Thursday, July 31, 2014

The Word from Duke

Duke Ellington had reassuring words for all of us who have unfinished projects.

According to Terry Teachout, author of a new biography of Ellington, Duke told Louis Armstrong, "As long as something is unfinished, there's always that little feeling of insecurity. And a feeling of insecurity is absolutely necessary unless you're so rich that it doesn't matter."

So leave that half-written novel or symphony on your desk and go play in the lawn sprinkler.

Sunday, July 27, 2014

Going for Coffee with Philip Marlowe

In Raymond Chandler's 1949 novel "The Little Sister," private eye Philip Marlowe puts down a quarter for a pack of Camels and gets seven cents change.

Later he finds a nickel in a pay telephone slot and uses it to get a cup of coffee.

Of course, he was making only forty dollars a day--on days when he had a job.

Even so, we're ready to go for coffee with Marlowe--if he still knows that place where it's five cents a cup.

Friday, July 25, 2014

Hey, Taxi! (oops)

Vancouver's taxi cabs have announced a fee for passengers throwing up in their cars. It is $75. Plus, presumably, what the metre reads to that up-chuck time. And fella, from wherever we are, find your own way home.

For rates on other bodily functions in cabs, please consult your local taxi company.

Wednesday, July 23, 2014

New Roles for Barbie and Ken

Barbie, favorite doll of prepubescent girls for decades, has fallen into a slump. Mattel Inc., Barbie's folks, say that sales have been going south for eight of the last ten quarters. What was needed, some said, was a new image for Barbie. Toy tracker Lutz Muller said, "What girls are waiting for is another icon." And so, Mattel has responded with--wait for it--Entrepreneur Barbie.

Entrepreneur Barbie, on her way to a new high-powered career, comes in business dress, carrying briefcase, smart-phone and tablet. Erica Diamond, founder of, and one of the "chief inspiration officers" for Entrepreneur Barbie, says, "Girls can dream by setting up Barbie to own her own food company or salon." But why stop there? Why not President of MicroSoft? Why not Prime Minister Barbie?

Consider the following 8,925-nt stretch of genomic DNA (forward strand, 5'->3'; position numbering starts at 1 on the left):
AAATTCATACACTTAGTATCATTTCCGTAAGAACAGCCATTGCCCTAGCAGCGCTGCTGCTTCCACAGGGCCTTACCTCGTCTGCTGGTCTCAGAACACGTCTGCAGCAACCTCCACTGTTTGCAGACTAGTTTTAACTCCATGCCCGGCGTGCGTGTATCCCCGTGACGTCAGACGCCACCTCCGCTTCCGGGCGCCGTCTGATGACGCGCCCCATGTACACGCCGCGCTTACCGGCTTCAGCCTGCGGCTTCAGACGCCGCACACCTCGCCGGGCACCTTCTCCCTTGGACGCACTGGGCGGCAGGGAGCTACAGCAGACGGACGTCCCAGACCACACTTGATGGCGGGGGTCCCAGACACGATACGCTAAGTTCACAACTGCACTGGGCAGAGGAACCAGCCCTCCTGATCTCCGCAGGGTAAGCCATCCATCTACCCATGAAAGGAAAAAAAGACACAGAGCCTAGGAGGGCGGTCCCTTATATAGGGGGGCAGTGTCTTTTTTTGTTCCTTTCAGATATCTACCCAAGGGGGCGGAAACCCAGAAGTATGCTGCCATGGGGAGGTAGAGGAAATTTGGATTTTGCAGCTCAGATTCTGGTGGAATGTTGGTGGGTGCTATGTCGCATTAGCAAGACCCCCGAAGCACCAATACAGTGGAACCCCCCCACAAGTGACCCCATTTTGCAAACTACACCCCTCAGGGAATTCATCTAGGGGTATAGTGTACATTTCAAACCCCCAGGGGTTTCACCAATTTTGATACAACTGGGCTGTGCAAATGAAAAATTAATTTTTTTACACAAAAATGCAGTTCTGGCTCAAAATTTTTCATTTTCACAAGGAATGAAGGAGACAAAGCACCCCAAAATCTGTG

Meanwhile, where is Barbie's longtime companion, Ken, in all this? Could Ken be a rival entrepreneur? Could he be a gofer in Barbie's company? No, someone has to look after the household. So watch for the new Ken, wearing a frilly apron, holding a mop and a dish pan.

Yes! Meet Homemaker Ken!

Friday, July 18, 2014

Quick Picks on Flicks

Carl Schaefer, son of Jack Schaefer, author of "Shane," revealed in a recent letter to the Times Literary Supplement that his father's first choice for the movie role was Montgomery Clift. Alan Ladd's performance was memorable, but with Clift we might have had a very different film.

The Writer's Almanac noted that today would have been the 108th birthday of Clifford Odets, probably New York's hottest playwright in the 1930s and possibly the inspiration for the Coen brothers' "Barton Fink." Among the Odets plays later made into films: "The Big Knife" and "The Country Girl." "The Big Knife," the dark side of Hollywood, was recently re-staged on Broadway with Bobby Cannavale in the role Jack Palance played on screen. Odets also wrote a number of original screenplays, including "The Sweet Smell of Success."

The new Woody Allen film is "Magic in the Moonlight," with Colin Firth as an illusionist and Emma Stone as a psychic and seance leader who may or may not be a fraud. Knowing Allen to be a longtime admirer of Ingmar Bergman, this corner has a hunch that the seed for this may have been Bergman's brilliant puzzle of logic and faith, "The Magician."

Just a guess. See you at the movies.

Wednesday, July 16, 2014

Pen-Pushers & Politics

Kirk LaPointe, long associated with the Vancouver Sun, the National Post, the CBC, and the UBC journalism school, has announced his candidacy for the office of mayor of Vancouver. He has not solicited our advice, but we do have some thoughts on journalists going into politics.

Political parties like to have high-profile media people as candidates, but it doesn't always work out (cf. Mike Duffy). Once media types are elected, they are often sent to the back benches and ignored. That was one reason Jack Webster, who was frequently approached by parties, refused to run for election. "I have more power where I am," he said, and he was right.

Of course, there are no back benches in municipal politics, and if you become mayor, you're not going to be ignored. Still, it is sobering to think of journalists in other times and places who have thrown their hats, or their green eye-shades, into the ring. Among them: Warren Harding, former publisher of the Marion Daily Star, who still holds the record for worst President of the United States (against some serious competition) and Mussolini, editor of Lotta di classe, for whom it was finito Benito.